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Re: How often do you re-balance during these times?

Post by GAAP »

I use the range rebalancing method described by Gobind Daryanani with a 20% rebalance band and 10% tolerance bands. The 20 Market Day look interval corresponds nicely to normal fund distributions. I send all distributions to cash, using the new funds to purchase whatever is farthest below target.

Twitches in the market are not a factor for me.
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Ketawa
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Re: How often do you re-balance during these times?

Post by Ketawa »

There's nothing special about using specific time intervals or bands for rebalancing. Absent frictions like tax impacts or ETF bid/ask spreads, every investor is effectively making the decision to "buy" their portfolio at the current market price. The reason to have a set time interval or rebalancing band is to minimize the amount of time you spend managing your portfolio for little reason, and to ensure you do not stray too far from your target asset allocation.

If daily rebalancing is good enough for every target date fund or balanced fund, it's good enough for regular investors.

I would rebalance all the time, except I'm limited to only two regular interfund transfers per month in my TSP account. I already used one this month. I might pull the trigger on a second tomorrow. After two interfund transfers, the only transfers that are allowed are net into the G Fund.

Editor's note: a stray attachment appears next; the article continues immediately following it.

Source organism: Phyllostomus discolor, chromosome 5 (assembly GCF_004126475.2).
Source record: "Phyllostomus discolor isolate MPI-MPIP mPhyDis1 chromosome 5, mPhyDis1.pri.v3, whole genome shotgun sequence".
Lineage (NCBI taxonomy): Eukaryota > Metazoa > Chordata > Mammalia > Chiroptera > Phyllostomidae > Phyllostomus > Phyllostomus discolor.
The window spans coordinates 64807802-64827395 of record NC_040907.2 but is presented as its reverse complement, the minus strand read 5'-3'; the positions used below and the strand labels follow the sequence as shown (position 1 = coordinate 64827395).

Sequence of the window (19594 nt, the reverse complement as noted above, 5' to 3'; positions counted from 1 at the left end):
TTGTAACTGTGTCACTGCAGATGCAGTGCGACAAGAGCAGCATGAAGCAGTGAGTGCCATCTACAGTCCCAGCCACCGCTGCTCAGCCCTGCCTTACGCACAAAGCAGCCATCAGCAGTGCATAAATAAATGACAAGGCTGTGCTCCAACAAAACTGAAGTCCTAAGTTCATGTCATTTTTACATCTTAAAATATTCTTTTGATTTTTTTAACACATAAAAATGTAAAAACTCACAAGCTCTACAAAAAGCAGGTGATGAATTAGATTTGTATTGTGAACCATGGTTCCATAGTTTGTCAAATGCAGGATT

OpenMinded1
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Re: How often do you re-balance during these times?

Post by OpenMinded1 »

BillyK wrote: Mon Mar 09, 2020 12:04 pm
OpenMinded1 wrote:

If you have target date funds they rebalance very frequently, so you don't have to bother.
That is arguably one of the downsides of target funds in a major crash which is a consideration for holding instead a 3 or 4 fund (international bonds).
I hear you. I'm primarily in target date funds to make things simple for my wife if something happens to me. But yeah the target date portfolio doesn't get more conservative as the market drops. I think that's the downside you are referring to. Not sure if that's a downside in the long run or not.
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Re: How often do you re-balance during these times?